Orel Hershiser was given the nickname "Bulldog" by Dodgers manager Tommy Lasorda in 1988 after Hershiser earned postseasn notoriety. He led the Dodgers into the playoffs after a wildly successful regular season, which he went on to set an all-time record by pitching 50 consecutive scoreless innings.
In the 1988 NLCS between the Dodgers and the Mets, Hershiser not only was the starting pitcher for Games 1 and 3, but he recorded the final out in Game 4 as a relief pitcher for a save. He then pitched a shutout in Game 7 and was selected as the NLCS MVP. He also pitched a shutout in Game 2 of the World Series and allowed only two runs in a complete game to clinch the victory in Game 5, winning the World Series MVP Award.
During the 1980 postseason, Brett led the Royals to their first American League pennant, sweeping the playoffs in three games from the rival Yankees, who had beaten Kanasas city in 1976, '77 and '78 playoffs. In Game 3, Brett hit a ball straight into the third deck of Yankee Stadium off of Yanks closer Goose Gossage. Brett would go on to hit .375 in the 1980 World Series, but the Royals would lose in six games to the Philadelphia Phillies. After suffering from hemmorrhoid pain and leaving Game 2 in the sixth inning, he would have minor surgery the following day and return to hit a homerun during Game 3, where the Royals would go on to win in 10 innings, 4-3. In 1985, Brett had another brilliant season in which he helped propel the Royals to their second American League Championship.
He batted .355 with 30 homeruns and 112 RBI's, finishing in the top 10 of the league in 10 different offsensive categories. Defensively, he won his only Gold Glove. In the the final weeks of the regular season, Brett went 9-for-20 at the plate with seven runs, five homeruns and nine RBIs in six crucial games, five of them victories.
Maddux is credited by his teammates as being able to outthink his opponents. But besides his stellar pitching, Maddux was an excellent fielder and he's got the 18 Gold Gloves to prove it. Maddux never walked more than 82 batters in any season of his career, averaging fewer than two walks per game. In 1997, Maddux allowed 20 walks in 232 plus innings. In 2001, he a set a NL record by going 72 1/2 innings without giving up a walk.
Maddux pitched in 13 Division Series contests, 17 League Championship games and five World Series games. He has a 3.27 ERA in 198 postseason innnings, including an outstading 2.09 ERA in 38.7 World Series innings. He was chosen for the National League All-Star team eight times. He won four ERA titles and led the NL in shutouts five times.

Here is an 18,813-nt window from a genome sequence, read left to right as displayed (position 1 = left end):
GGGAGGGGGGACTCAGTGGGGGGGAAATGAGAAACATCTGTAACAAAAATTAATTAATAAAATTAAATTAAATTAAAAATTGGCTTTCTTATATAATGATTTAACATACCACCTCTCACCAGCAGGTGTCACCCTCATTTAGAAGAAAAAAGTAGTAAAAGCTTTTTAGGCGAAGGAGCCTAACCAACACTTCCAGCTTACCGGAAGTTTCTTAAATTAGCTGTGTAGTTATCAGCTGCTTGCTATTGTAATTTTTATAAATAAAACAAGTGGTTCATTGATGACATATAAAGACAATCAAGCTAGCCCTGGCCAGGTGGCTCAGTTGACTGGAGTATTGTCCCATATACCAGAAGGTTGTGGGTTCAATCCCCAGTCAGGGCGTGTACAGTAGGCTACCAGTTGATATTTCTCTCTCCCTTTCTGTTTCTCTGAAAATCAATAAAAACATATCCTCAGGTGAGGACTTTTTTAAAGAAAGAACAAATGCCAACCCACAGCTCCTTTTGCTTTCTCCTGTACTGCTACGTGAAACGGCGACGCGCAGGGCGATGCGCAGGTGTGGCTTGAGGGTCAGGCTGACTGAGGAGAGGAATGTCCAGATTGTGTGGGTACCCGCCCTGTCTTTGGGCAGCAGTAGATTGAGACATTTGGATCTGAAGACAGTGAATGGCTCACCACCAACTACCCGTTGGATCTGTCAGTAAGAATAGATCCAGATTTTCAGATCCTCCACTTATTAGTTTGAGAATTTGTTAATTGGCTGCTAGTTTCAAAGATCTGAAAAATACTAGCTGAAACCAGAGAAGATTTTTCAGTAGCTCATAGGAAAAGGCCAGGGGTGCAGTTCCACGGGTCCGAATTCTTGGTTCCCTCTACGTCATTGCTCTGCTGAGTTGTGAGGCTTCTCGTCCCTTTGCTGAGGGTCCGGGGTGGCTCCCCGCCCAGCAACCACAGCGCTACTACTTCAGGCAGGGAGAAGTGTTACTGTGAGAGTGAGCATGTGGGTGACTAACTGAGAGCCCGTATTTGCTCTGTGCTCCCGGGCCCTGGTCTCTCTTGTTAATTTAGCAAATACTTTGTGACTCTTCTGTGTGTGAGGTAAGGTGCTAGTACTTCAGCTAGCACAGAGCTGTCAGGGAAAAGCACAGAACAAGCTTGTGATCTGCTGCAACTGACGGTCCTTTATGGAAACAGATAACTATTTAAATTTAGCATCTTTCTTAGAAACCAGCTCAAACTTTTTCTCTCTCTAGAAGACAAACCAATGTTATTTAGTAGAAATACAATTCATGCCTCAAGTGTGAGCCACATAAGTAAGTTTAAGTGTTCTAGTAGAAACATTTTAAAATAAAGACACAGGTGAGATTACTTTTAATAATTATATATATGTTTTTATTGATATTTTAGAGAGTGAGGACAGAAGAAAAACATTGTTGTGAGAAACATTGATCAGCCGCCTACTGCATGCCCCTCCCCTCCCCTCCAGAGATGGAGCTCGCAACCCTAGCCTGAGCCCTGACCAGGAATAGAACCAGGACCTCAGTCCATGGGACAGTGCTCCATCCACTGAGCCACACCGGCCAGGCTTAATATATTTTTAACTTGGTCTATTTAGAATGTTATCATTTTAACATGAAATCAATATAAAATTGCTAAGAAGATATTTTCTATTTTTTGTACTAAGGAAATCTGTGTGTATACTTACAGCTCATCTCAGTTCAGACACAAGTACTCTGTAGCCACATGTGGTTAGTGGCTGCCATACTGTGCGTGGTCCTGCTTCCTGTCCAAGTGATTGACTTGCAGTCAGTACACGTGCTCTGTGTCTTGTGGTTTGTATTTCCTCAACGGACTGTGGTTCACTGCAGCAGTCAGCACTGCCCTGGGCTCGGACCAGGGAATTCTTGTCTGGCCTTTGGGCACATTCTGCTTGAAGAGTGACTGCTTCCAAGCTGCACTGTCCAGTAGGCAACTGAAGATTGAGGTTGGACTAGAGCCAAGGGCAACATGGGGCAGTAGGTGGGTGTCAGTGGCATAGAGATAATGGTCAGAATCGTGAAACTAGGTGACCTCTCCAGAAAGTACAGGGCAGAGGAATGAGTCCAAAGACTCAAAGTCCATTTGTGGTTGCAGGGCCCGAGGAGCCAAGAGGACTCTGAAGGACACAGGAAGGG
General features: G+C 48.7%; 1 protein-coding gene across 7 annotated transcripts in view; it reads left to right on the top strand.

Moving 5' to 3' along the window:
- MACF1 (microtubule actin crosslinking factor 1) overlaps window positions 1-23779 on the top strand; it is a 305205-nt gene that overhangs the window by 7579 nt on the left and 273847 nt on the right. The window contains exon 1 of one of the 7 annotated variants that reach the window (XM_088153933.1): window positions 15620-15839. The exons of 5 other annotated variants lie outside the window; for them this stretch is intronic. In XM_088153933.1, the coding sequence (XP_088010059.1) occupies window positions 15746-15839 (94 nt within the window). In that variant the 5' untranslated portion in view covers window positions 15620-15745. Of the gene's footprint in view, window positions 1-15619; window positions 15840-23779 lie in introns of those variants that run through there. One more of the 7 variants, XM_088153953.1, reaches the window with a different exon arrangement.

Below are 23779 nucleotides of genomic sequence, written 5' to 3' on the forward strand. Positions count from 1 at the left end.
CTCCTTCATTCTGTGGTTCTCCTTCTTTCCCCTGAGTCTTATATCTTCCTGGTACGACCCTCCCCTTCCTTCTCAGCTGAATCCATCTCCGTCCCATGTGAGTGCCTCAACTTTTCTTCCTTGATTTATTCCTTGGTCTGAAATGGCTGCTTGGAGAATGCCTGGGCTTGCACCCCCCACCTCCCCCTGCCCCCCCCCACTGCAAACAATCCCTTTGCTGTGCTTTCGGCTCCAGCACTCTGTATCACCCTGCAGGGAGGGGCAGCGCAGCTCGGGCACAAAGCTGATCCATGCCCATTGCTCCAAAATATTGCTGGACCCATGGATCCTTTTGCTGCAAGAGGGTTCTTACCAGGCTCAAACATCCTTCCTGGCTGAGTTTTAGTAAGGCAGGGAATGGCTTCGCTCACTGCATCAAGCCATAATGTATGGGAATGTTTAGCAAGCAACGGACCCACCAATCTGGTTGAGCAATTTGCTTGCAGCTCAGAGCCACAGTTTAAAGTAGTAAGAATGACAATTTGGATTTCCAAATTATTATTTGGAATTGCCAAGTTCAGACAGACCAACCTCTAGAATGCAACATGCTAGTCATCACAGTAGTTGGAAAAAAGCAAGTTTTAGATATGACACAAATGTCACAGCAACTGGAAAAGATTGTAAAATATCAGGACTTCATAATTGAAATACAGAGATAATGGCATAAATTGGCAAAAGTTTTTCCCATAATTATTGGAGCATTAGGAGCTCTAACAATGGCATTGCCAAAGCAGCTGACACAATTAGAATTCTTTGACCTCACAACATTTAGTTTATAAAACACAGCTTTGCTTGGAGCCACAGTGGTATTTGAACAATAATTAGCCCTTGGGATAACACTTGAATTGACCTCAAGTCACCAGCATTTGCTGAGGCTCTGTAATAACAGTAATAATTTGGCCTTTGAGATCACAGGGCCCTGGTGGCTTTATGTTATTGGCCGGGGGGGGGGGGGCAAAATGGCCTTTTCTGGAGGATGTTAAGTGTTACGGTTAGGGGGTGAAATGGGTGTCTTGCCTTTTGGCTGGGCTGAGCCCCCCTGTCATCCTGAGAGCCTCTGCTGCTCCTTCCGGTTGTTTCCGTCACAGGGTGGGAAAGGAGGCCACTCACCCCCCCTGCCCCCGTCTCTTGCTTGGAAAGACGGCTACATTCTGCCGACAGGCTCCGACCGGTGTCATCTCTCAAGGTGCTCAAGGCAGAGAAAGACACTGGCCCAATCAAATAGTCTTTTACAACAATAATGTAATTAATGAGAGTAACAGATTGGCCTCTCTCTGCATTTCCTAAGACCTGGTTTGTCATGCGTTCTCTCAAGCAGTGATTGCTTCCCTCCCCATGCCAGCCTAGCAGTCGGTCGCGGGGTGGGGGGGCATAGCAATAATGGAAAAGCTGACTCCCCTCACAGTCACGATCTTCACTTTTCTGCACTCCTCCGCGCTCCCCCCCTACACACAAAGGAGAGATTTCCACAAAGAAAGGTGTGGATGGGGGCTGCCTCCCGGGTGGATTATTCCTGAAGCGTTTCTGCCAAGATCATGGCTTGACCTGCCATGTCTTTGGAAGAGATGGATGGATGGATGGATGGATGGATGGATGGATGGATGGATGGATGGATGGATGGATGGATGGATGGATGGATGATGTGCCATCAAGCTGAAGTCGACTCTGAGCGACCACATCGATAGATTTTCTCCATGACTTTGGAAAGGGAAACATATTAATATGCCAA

It's hard to talk about the Yankees and not mention one of their staples during the 1990s, Bernie Williams, who owned centerfield. But things for Williams started off slow, and in 1995 owner George Steinbrenner (for the second time) considered trading Williams. The Yankees kept him, and luckily for them, Williams had his breakout season. He hit 18 homeruns and led the team in runs, hits, total bases and stolen bases. Bernie continued his hot hitting into the postseason, leading the Yankees with a .429 batting average in the 1995 ALDS against the Seattle Mariners.
After continuing to improve, Bernie showcased his skills to the baseball world again in the postseason. He batted .467 in the ALDS against Texas and played an amazing centerfield.
He picked up where he left off in the ALCS against Baltimore, belting an 11th inning walk-off homer in Game 1. Ending with a .474 ALCS average and two homers, Bernie was named the ALCS MVP. He had just four hits in the 1996 World Series, but his 4 RBI's led the Yanks, and a clutch homer in the eighth inning of Game 3 helped capture the team's first championship since 1978. During the 1998 season, in which the Yankees went 114-48 to set a then-American League regular season record, Williams finished with a .339 average, becoming the first player to win a batting title, Gold Glove and a World Series ring in the same year.
Ford was New York's Game 1 pitcher in 1955-58 and 1961-64. He is the only pitcher to start four consecutive Game 1s, a streak he reached twice. In the 1960 World Series against the Pirates, Ford won both his starts in Games 3 and 6 with complete-game shutouts but was then unavailable to relieve in the last game, a loss thanks to Bill Mazeroski's walk-off homerun in the bottom of the ninth, winning the game-and the Series for the Pirates.
As for Ford's career, he had 10 World Series victories, more than any other pitcher, he led all starters in World Series starts as well as innings, hits, walks and strikeouts. In 1961, he broke Babe Ruth's World Series record of 29 2/3 consecutive scoreless innings. (Though Mariano Rivera broke this postseason record in 2000). Ford then went on to win the 1961 World Series MVP.